Personally, I wouldn't want to try to make it 3 weeks without food or 3 days without water, regardless of the location. I have a low body fat level, lean body build. If noise wasn't a concern and given the choice between shooting squirrels or one deer, I'll take the deer. In the winter here in the Northeast fishing requires augering the ice. Most peoples minimal BOB doesn't have a axe or other tools to chop through ice. With a few feet of snow, how easy will it be to make a decent shelter with that minimal BOB? Do you have the right tools to get the job done? Some say you should have a kit at your bug out location. Again, what do you do in the winter time, snow, ice and frozen ground to deal with... What happens when you get to that location and your kit is gone?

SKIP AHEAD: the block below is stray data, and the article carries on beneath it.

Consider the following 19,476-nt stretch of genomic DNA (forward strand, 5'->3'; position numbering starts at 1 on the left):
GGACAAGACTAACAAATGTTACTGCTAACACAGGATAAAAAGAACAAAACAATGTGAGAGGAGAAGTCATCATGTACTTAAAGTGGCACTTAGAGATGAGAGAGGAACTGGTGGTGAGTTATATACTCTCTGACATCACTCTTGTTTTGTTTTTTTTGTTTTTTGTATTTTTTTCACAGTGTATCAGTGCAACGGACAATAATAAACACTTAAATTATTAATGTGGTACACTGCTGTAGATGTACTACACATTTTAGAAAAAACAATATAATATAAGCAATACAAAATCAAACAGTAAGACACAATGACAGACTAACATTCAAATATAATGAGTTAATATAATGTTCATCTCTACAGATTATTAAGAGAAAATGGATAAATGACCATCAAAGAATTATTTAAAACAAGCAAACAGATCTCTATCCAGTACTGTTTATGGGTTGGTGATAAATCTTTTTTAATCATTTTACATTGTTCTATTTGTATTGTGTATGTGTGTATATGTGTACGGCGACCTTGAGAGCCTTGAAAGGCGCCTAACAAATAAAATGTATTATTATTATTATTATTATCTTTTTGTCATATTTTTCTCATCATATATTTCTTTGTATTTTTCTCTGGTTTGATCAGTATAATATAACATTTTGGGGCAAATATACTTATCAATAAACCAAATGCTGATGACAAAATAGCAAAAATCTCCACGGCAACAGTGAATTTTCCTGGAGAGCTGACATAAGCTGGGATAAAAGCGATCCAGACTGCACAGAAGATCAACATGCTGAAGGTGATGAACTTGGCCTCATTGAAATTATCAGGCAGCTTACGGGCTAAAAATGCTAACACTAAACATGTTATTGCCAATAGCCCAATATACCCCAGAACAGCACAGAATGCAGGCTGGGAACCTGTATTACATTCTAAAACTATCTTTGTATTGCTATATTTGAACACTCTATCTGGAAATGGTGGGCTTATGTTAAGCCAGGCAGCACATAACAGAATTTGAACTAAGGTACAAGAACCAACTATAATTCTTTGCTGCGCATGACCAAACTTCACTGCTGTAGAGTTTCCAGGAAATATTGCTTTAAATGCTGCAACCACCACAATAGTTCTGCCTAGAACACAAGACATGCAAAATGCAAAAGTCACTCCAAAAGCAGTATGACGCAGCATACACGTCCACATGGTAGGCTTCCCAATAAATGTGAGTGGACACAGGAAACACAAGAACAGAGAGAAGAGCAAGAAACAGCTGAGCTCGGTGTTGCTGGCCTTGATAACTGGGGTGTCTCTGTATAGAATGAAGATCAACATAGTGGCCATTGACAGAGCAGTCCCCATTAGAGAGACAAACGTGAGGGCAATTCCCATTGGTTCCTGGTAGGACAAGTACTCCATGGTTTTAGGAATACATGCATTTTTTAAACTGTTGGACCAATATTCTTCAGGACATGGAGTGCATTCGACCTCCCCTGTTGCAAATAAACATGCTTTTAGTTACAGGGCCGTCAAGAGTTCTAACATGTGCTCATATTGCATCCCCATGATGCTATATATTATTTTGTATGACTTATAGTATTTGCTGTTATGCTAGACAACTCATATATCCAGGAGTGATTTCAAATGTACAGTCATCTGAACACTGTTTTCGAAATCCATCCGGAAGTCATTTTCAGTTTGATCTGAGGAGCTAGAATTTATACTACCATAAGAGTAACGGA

Your gear should not be static except maybe if you live in a location where nothing changes.
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#9
Keep in mind most folks are very poor pistol shots.
"Aut viam inveniam aut faciam" ~Hannibal~
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#10
[quote name='Swampman' date='31 March 2011 - 05:35 PM' timestamp='1301607344' post='517029']

Keep in mind most folks are very poor pistol shots.

[/quote]





What I have heard is that in a crisis you are half as good as your best day at the range, so practice, practice and practice till your VERY good at the range.



I just do not get to shoot enough boo hoo.



Patricia
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#11
[quote name='Swampman' date='31 March 2011 - 05:35 PM' timestamp='1301607344' post='517029']

Keep in mind most folks are very poor pistol shots.

[/quote]





A three day school fixes that problem.